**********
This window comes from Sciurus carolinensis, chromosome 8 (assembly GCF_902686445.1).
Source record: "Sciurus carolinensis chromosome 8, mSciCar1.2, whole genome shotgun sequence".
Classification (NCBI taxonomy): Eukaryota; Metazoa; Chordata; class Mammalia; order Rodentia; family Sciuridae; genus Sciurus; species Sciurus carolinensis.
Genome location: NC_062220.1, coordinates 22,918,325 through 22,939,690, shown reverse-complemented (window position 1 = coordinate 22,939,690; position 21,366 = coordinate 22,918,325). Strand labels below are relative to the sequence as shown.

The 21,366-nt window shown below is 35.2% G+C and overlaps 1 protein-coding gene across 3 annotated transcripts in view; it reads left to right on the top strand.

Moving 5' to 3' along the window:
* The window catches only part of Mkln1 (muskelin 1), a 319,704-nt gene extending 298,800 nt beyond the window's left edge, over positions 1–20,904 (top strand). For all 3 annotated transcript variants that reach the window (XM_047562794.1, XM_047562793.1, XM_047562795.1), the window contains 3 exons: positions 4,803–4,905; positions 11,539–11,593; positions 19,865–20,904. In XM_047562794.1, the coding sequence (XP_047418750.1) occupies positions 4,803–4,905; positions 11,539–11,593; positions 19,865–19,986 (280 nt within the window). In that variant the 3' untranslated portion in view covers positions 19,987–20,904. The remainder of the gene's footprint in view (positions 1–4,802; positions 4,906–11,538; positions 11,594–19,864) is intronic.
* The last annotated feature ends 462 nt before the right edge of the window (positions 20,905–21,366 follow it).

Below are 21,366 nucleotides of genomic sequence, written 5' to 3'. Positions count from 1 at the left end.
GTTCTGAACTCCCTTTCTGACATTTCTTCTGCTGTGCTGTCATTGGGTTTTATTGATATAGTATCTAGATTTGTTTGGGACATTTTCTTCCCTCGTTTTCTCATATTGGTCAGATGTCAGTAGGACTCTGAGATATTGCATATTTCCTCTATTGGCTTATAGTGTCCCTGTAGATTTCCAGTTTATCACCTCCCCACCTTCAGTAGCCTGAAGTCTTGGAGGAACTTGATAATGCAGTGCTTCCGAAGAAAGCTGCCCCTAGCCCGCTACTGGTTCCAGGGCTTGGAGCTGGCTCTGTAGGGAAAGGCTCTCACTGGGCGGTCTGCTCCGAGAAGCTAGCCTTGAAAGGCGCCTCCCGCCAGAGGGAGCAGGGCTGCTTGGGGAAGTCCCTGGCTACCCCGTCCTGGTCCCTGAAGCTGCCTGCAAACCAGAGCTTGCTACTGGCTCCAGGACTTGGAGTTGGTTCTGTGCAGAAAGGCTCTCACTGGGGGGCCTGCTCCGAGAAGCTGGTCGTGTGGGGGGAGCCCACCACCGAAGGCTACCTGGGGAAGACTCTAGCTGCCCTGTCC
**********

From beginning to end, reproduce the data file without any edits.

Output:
This window comes from Sciurus carolinensis, chromosome 8 (assembly GCF_902686445.1).
Source record: "Sciurus carolinensis chromosome 8, mSciCar1.2, whole genome shotgun sequence".
Classification (NCBI taxonomy): Eukaryota; Metazoa; Chordata; class Mammalia; order Rodentia; family Sciuridae; genus Sciurus; species Sciurus carolinensis.
Genome location: NC_062220.1, coordinates 22,918,325 through 22,939,690, shown reverse-complemented (window position 1 = coordinate 22,939,690; position 21,366 = coordinate 22,918,325). Strand labels below are relative to the sequence as shown.

The 21,366-nt window shown below is 35.2% G+C and overlaps 1 protein-coding gene across 3 annotated transcripts in view; it reads left to right on the top strand.

Moving 5' to 3' along the window:
* The window catches only part of Mkln1 (muskelin 1), a 319,704-nt gene extending 298,800 nt beyond the window's left edge, over positions 1–20,904 (top strand). For all 3 annotated transcript variants that reach the window (XM_047562794.1, XM_047562793.1, XM_047562795.1), the window contains 3 exons: positions 4,803–4,905; positions 11,539–11,593; positions 19,865–20,904. In XM_047562794.1, the coding sequence (XP_047418750.1) occupies positions 4,803–4,905; positions 11,539–11,593; positions 19,865–19,986 (280 nt within the window). In that variant the 3' untranslated portion in view covers positions 19,987–20,904. The remainder of the gene's footprint in view (positions 1–4,802; positions 4,906–11,538; positions 11,594–19,864) is intronic.
* The last annotated feature ends 462 nt before the right edge of the window (positions 20,905–21,366 follow it).

Below are 21,366 nucleotides of genomic sequence, written 5' to 3'. Positions count from 1 at the left end.
GTTCTGAACTCCCTTTCTGACATTTCTTCTGCTGTGCTGTCATTGGGTTTTATTGATATAGTATCTAGATTTGTTTGGGACATTTTCTTCCCTCGTTTTCTCATATTGGTCAGATGTCAGTAGGACTCTGAGATATTGCATATTTCCTCTATTGGCTTATAGTGTCCCTGTAGATTTCCAGTTTATCACCTCCCCACCTTCAGTAGCCTGAAGTCTTGGAGGAACTTGATAATGCAGTGCTTCCGAAGAAAGCTGCCCCTAGCCCGCTACTGGTTCCAGGGCTTGGAGCTGGCTCTGTAGGGAAAGGCTCTCACTGGGCGGTCTGCTCCGAGAAGCTAGCCTTGAAAGGCGCCTCCCGCCAGAGGGAGCAGGGCTGCTTGGGGAAGTCCCTGGCTACCCCGTCCTGGTCCCTGAAGCTGCCTGCAAACCAGAGCTTGCTACTGGCTCCAGGACTTGGAGTTGGTTCTGTGCAGAAAGGCTCTCACTGGGGGGCCTGCTCCGAGAAGCTGGTCGTGTGGGGGGAGCCCACCACCGAAGGCTACCTGGGGAAGACTCTAGCTGCCCTGTCC